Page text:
Should the school year be longer? A large-scale study throws cold water on a popular idea
By Amy Crawford / June 1, 2013
Thanks to Hurricane Sandy and record snowstorms in February and March, this year Boston-area schools will be open for business through the end of June. Students will likely spend the extra week, which is required by law to make up for this year?s five or more weather-related cancellations, staring wistfully out the window.
But while to students the class time might seem like an unfair encroachment on vacation, this extra week of school during the hot months is just a taste of what many education reform advocates would like to see: Kids may be on their way to spending more of every summer in school.
Researchers have long been aware that test scores drop between the end of spring and the beginning of fall, and many education reform advocates have suggested that shorter summer breaks could stop that backsliding, especially for students from poor families. Beyond that, however, it?s common sense that more time in school means more learning. A longer school year has garnered support from a range of officials, from local school committee members to US Education Secretary Arne Duncan. Last year, Duncan called additional time ?a critical investment that better prepares children to be successful in the 21st century.?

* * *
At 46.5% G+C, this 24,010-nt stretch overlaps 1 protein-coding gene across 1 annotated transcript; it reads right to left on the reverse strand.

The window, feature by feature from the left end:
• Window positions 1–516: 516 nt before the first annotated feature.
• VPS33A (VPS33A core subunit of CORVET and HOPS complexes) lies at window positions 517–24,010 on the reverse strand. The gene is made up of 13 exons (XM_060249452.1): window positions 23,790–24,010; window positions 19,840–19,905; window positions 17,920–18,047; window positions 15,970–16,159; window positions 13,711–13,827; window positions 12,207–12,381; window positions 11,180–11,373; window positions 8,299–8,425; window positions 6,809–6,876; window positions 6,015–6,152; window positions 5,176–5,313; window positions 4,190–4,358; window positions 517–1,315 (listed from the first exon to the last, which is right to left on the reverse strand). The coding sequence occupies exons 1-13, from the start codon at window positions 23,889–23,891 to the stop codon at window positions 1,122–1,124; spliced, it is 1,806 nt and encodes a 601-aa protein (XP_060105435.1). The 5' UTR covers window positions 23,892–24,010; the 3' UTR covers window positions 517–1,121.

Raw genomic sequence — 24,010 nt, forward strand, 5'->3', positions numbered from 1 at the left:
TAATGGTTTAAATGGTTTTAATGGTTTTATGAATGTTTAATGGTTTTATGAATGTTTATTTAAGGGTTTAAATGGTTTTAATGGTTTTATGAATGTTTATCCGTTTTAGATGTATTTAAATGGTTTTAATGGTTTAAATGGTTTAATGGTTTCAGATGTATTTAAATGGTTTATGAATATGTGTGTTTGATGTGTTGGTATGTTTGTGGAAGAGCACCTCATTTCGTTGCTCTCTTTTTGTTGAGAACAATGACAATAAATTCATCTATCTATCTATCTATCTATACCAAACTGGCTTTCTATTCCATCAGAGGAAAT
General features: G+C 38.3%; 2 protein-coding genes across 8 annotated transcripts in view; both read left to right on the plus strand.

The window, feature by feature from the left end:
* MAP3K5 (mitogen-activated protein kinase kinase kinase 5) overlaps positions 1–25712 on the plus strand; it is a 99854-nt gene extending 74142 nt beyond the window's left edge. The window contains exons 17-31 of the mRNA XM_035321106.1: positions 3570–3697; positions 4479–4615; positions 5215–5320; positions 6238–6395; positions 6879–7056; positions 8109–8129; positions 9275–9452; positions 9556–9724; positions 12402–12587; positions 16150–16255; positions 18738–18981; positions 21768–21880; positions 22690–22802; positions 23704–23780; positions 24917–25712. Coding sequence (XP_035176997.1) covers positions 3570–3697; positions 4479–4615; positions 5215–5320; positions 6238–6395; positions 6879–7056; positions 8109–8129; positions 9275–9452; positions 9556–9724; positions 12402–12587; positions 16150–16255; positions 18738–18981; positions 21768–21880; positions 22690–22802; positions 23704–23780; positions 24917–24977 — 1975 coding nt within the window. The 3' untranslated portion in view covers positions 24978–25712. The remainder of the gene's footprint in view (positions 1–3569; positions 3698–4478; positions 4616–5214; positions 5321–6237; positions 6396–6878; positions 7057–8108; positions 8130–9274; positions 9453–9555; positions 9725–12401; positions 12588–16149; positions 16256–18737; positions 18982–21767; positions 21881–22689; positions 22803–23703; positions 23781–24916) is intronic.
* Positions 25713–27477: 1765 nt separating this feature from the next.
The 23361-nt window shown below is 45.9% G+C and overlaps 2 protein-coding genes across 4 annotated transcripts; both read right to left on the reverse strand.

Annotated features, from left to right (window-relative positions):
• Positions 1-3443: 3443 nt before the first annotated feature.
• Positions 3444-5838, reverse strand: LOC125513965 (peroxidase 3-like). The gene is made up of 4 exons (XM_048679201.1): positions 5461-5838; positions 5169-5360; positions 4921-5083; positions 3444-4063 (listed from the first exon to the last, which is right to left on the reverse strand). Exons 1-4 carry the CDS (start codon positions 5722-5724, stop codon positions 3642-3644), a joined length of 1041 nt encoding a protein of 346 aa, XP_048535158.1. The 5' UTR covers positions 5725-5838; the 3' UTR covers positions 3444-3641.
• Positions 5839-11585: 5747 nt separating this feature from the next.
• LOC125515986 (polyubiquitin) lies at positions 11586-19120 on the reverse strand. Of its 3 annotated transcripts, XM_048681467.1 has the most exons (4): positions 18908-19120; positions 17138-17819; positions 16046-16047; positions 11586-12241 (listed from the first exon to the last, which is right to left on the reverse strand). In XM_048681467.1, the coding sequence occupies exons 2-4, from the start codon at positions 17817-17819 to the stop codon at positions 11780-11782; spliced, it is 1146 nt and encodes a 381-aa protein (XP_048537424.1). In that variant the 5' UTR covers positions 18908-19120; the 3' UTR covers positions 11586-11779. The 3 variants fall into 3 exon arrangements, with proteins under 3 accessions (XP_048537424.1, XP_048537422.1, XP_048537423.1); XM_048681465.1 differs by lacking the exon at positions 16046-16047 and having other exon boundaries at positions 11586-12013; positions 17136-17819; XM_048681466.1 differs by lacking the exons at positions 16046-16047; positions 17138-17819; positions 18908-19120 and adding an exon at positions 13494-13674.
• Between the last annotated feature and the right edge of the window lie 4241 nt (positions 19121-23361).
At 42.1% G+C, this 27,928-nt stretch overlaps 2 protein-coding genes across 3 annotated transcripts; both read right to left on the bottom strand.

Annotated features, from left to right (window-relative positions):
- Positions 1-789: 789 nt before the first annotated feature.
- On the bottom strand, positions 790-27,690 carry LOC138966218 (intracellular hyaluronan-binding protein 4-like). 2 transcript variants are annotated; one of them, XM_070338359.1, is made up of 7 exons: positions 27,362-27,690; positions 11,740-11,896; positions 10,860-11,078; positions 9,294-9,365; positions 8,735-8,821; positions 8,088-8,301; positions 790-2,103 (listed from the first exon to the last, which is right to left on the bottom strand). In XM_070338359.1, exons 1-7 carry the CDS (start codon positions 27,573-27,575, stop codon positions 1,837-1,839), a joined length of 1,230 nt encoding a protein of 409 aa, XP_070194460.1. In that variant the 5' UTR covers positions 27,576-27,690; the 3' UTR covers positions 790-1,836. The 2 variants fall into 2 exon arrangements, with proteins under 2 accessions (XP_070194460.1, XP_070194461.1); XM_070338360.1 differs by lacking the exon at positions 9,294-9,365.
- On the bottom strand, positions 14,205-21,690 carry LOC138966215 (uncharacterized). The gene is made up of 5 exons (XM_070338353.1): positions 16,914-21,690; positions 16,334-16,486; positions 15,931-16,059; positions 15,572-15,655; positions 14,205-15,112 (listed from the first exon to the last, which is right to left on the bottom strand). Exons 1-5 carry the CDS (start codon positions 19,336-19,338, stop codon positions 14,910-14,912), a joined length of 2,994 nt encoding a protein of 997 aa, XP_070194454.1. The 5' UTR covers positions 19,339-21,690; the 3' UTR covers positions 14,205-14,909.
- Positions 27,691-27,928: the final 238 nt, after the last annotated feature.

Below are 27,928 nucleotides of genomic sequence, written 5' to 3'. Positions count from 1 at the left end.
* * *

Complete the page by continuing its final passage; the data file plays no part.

But a new study of Mexican elementary schools suggests common sense might not have it right. The research, conducted by economists at the University of California Riverside and published in the Journal of Economic Development, looked at schools across Mexico, where the time between the start of the year and a national exam varied from 143 to 183 days. Despite ongoing efforts across Latin America to increase the time students spend in school, the researchers found that the time difference had little impact on students? test results?and in the poorest districts, where students struggle the most, additional days seemed to have no effect at all. [snip]